I spent the next 18 months playing around writing an APL interpreter for the CDC6400. I sort of had some bits working, but man that is one weird language.

  23. avatar
    Sef December 24, 2013 at 11:26 pm #

    donna: Melissa Hart

    As in ‘Sabrina, The Teen-Aged Witch”?

  24. avatar
    Dr. Conspiracy December 25, 2013 at 9:04 am #

    When I was at Clemson U in the early 70’s some of the computer center folks were into APL. I never used it myself. There systems programmers were into PL/1 around that time.

    Keith: But APL? Man that is one damn obscure language

  25. avatar
    RanTalbott December 25, 2013 at 2:13 pm #

    Keith: But APL? Man that is one damn obscure language

    It was a creature of its time, when computers were a lot less powerful*, and people still had to accommodate their limited capabilities. But it repaid that accommodation handsomely, putting a lot of computing capability in the hands of people who were not primarily programmers, and didn’t want to be. I have better tools for the things I do now, but, if I were doing jobs like mathematical modeling, I might still be using it. I still have a somewhat-dusty copy of Gilman and Rose on my bookshelf, though I stopped kidding myself by installing GNU APL as part of my Linux upgrades several years ago.

    And it sure beats the (bleep) out of BASIC for anything involving a lot of math (especially vector or matrix math).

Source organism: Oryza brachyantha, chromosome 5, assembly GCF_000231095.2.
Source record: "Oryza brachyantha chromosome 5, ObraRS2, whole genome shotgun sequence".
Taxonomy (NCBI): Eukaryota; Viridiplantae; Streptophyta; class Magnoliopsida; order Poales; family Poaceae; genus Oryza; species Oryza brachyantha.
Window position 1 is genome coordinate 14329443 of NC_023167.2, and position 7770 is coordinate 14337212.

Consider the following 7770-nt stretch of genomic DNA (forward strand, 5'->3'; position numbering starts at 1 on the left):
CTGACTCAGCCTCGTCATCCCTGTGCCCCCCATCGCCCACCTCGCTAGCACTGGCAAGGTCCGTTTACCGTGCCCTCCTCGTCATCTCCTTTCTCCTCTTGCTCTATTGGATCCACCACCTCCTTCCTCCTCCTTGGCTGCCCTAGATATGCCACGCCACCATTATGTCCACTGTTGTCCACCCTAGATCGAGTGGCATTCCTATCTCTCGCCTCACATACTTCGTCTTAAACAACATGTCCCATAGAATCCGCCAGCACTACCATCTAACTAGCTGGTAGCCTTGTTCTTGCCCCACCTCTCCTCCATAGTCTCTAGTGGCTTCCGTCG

* The Samsung Captivate hanging on my belt, which is almost “primitive” by this year’s standards, has more CPU power, more RAM, and possibly more online storage (it definitely would, if I felt like sticking a larger microSD card in it) than all 4 mainframes (plus several minis) we ran to support a university with 50,000 students and several thousand staff, combined.

  26. avatar
    justlw December 25, 2013 at 6:52 pm #

    RanTalbott: I still have a somewhat-dusty copy of Gilman and Rose on my bookshelf

    Hey, me too! I keep a copy in my office, just to see if anyone ever notices. No one ever has. Sad, really.

    I learned APL in college, and thought it was completely awesome, for its power, brevity, and absolute impenetrability. I can’t imagine how one person could ever reliably debug someone else’s APL program.

    I also liked that it required its own special character set, because that’s totally practical. I think we had a grand total of three terminals on campus that could be used for it.

  27. avatar
    Keith December 25, 2013 at 10:17 pm #

    RanTalbott: I still have a somewhat-dusty copy of Gilman and Rose on my bookshelf,

    I still have Katzan’s “APL User’s Guide” (1971) on mine.

  28. avatar
    RanTalbott December 26, 2013 at 1:03 am #

    Dr. Conspiracy: There systems programmers were into PL/1 around that time.

    Well, it’s a case of “Horses for courses”: APL is very good for what it’s intended for, but quite useless for most of what sysprogs used PL/I for in those days. But, if they were any good, it’s likely that they also used APL , SNOBOL, and other languages as needs arose. I certainly did.